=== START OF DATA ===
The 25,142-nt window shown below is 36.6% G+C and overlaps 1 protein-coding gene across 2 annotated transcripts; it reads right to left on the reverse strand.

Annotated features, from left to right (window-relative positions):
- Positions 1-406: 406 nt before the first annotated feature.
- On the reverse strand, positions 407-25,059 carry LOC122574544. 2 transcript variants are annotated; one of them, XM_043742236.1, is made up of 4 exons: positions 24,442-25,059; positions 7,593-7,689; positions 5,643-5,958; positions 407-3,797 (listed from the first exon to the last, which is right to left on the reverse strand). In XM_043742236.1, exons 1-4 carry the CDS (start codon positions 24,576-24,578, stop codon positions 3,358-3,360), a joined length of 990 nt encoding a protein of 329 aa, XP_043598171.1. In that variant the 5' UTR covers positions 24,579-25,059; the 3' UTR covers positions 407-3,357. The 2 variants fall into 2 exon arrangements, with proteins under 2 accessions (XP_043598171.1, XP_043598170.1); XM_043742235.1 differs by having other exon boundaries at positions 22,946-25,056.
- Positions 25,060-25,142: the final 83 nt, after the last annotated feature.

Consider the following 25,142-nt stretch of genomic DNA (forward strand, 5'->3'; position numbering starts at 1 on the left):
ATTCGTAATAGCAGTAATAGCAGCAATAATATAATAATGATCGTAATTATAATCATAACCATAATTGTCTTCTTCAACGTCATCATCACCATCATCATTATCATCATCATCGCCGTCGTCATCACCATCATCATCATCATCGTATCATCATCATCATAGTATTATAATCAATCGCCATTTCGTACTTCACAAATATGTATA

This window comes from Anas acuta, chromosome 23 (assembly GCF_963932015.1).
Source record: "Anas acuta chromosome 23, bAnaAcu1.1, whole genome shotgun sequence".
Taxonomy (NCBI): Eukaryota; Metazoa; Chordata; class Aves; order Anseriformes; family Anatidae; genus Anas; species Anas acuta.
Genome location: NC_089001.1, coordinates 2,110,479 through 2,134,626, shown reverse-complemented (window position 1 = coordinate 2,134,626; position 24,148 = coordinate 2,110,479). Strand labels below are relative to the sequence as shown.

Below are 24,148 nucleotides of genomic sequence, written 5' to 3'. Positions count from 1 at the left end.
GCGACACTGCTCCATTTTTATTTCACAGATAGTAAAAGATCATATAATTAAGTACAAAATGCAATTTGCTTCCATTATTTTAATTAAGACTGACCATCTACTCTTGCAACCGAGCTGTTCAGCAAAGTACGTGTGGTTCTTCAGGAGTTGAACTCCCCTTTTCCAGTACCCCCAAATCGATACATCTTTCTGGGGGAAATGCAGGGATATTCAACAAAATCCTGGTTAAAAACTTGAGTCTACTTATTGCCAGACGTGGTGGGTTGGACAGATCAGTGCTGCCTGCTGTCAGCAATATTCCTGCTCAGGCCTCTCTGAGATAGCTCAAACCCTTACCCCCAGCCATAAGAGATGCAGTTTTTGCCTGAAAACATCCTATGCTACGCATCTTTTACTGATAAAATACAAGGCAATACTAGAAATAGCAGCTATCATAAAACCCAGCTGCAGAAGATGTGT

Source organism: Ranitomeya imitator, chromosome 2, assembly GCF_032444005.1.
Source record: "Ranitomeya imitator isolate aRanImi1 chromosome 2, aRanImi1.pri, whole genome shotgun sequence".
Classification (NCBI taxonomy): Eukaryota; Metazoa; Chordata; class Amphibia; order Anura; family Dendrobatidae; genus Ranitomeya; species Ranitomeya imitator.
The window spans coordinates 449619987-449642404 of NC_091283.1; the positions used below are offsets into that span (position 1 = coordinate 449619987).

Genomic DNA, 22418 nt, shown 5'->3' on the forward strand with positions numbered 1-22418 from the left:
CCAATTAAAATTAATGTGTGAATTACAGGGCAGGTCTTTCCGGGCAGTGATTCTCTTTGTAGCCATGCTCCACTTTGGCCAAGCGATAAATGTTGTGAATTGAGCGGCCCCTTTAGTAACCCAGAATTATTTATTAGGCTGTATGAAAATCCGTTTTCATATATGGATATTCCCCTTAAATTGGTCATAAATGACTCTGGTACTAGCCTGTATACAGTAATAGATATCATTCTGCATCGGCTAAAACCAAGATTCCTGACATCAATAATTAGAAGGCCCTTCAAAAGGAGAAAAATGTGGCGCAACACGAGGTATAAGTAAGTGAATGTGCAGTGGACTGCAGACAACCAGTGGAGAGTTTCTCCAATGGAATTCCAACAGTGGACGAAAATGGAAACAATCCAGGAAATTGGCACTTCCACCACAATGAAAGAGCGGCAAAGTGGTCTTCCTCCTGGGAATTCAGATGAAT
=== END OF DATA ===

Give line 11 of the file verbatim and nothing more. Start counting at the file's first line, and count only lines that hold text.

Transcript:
Genome location: NC_089001.1, coordinates 2,110,479 through 2,134,626, shown reverse-complemented (window position 1 = coordinate 2,134,626; position 24,148 = coordinate 2,110,479). Strand labels below are relative to the sequence as shown.